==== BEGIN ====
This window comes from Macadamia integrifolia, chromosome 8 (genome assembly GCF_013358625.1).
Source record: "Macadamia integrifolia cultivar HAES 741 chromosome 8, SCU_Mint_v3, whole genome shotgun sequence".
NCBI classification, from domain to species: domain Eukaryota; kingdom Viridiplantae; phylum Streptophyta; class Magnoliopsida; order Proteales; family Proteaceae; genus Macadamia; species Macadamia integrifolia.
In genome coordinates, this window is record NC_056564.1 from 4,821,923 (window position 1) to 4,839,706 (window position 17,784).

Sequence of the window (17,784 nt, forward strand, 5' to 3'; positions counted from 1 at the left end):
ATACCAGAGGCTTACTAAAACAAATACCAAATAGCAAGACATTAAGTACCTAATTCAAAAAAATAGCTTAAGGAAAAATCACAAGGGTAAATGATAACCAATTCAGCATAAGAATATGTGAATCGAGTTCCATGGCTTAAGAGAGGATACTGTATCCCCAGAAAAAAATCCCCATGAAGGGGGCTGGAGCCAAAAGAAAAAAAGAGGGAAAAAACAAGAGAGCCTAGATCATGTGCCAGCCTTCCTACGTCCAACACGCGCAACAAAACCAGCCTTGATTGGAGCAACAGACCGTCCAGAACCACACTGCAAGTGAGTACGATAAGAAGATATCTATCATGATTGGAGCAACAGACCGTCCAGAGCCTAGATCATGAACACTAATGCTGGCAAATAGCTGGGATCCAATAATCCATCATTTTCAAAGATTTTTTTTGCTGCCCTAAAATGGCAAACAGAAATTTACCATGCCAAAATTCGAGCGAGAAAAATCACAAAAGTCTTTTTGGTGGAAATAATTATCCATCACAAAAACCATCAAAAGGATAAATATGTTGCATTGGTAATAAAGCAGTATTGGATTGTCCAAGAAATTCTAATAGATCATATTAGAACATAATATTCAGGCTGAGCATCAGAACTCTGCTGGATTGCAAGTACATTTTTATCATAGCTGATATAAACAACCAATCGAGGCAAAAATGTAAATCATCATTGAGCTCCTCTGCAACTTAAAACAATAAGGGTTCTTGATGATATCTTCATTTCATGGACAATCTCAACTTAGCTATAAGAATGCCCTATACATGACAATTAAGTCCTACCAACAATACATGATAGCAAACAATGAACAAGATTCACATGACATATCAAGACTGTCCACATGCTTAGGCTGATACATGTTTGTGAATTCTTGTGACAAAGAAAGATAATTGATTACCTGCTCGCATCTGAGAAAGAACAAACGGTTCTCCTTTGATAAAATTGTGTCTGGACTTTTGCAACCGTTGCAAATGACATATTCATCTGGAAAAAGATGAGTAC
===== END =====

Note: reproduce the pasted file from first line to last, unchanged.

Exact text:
This window comes from Macadamia integrifolia, chromosome 8 (genome assembly GCF_013358625.1).
Source record: "Macadamia integrifolia cultivar HAES 741 chromosome 8, SCU_Mint_v3, whole genome shotgun sequence".
NCBI classification, from domain to species: domain Eukaryota; kingdom Viridiplantae; phylum Streptophyta; class Magnoliopsida; order Proteales; family Proteaceae; genus Macadamia; species Macadamia integrifolia.
In genome coordinates, this window is record NC_056564.1 from 4,821,923 (window position 1) to 4,839,706 (window position 17,784).

Sequence of the window (17,784 nt, forward strand, 5' to 3'; positions counted from 1 at the left end):
ATACCAGAGGCTTACTAAAACAAATACCAAATAGCAAGACATTAAGTACCTAATTCAAAAAAATAGCTTAAGGAAAAATCACAAGGGTAAATGATAACCAATTCAGCATAAGAATATGTGAATCGAGTTCCATGGCTTAAGAGAGGATACTGTATCCCCAGAAAAAAATCCCCATGAAGGGGGCTGGAGCCAAAAGAAAAAAAGAGGGAAAAAACAAGAGAGCCTAGATCATGTGCCAGCCTTCCTACGTCCAACACGCGCAACAAAACCAGCCTTGATTGGAGCAACAGACCGTCCAGAACCACACTGCAAGTGAGTACGATAAGAAGATATCTATCATGATTGGAGCAACAGACCGTCCAGAGCCTAGATCATGAACACTAATGCTGGCAAATAGCTGGGATCCAATAATCCATCATTTTCAAAGATTTTTTTTGCTGCCCTAAAATGGCAAACAGAAATTTACCATGCCAAAATTCGAGCGAGAAAAATCACAAAAGTCTTTTTGGTGGAAATAATTATCCATCACAAAAACCATCAAAAGGATAAATATGTTGCATTGGTAATAAAGCAGTATTGGATTGTCCAAGAAATTCTAATAGATCATATTAGAACATAATATTCAGGCTGAGCATCAGAACTCTGCTGGATTGCAAGTACATTTTTATCATAGCTGATATAAACAACCAATCGAGGCAAAAATGTAAATCATCATTGAGCTCCTCTGCAACTTAAAACAATAAGGGTTCTTGATGATATCTTCATTTCATGGACAATCTCAACTTAGCTATAAGAATGCCCTATACATGACAATTAAGTCCTACCAACAATACATGATAGCAAACAATGAACAAGATTCACATGACATATCAAGACTGTCCACATGCTTAGGCTGATACATGTTTGTGAATTCTTGTGACAAAGAAAGATAATTGATTACCTGCTCGCATCTGAGAAAGAACAAACGGTTCTCCTTTGATAAAATTGTGTCTGGACTTTTGCAACCGTTGCAAATGACATATTCATCTGGAAAAAGATGAGTAC